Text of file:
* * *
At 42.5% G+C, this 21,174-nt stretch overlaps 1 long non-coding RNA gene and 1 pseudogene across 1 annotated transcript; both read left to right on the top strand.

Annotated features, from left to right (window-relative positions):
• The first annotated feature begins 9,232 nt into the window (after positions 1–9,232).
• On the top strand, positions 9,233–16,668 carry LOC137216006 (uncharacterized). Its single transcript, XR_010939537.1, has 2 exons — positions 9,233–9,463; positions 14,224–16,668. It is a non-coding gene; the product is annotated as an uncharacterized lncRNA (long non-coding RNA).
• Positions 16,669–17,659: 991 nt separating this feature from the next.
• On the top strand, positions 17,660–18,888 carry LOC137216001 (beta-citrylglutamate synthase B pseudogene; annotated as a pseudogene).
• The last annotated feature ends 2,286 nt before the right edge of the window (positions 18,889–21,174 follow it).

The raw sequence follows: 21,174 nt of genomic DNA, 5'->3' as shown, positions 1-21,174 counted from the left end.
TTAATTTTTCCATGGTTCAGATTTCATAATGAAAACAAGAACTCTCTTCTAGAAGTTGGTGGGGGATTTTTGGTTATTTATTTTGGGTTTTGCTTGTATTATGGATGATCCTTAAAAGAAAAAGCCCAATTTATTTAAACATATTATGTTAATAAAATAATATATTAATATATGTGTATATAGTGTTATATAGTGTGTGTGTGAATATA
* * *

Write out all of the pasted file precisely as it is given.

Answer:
At 42.5% G+C, this 21,174-nt stretch overlaps 1 long non-coding RNA gene and 1 pseudogene across 1 annotated transcript; both read left to right on the top strand.

Annotated features, from left to right (window-relative positions):
• The first annotated feature begins 9,232 nt into the window (after positions 1–9,232).
• On the top strand, positions 9,233–16,668 carry LOC137216006 (uncharacterized). Its single transcript, XR_010939537.1, has 2 exons — positions 9,233–9,463; positions 14,224–16,668. It is a non-coding gene; the product is annotated as an uncharacterized lncRNA (long non-coding RNA).
• Positions 16,669–17,659: 991 nt separating this feature from the next.
• On the top strand, positions 17,660–18,888 carry LOC137216001 (beta-citrylglutamate synthase B pseudogene; annotated as a pseudogene).
• The last annotated feature ends 2,286 nt before the right edge of the window (positions 18,889–21,174 follow it).

The raw sequence follows: 21,174 nt of genomic DNA, 5'->3' as shown, positions 1-21,174 counted from the left end.
TTAATTTTTCCATGGTTCAGATTTCATAATGAAAACAAGAACTCTCTTCTAGAAGTTGGTGGGGGATTTTTGGTTATTTATTTTGGGTTTTGCTTGTATTATGGATGATCCTTAAAAGAAAAAGCCCAATTTATTTAAACATATTATGTTAATAAAATAATATATTAATATATGTGTATATAGTGTTATATAGTGTGTGTGTGAATATA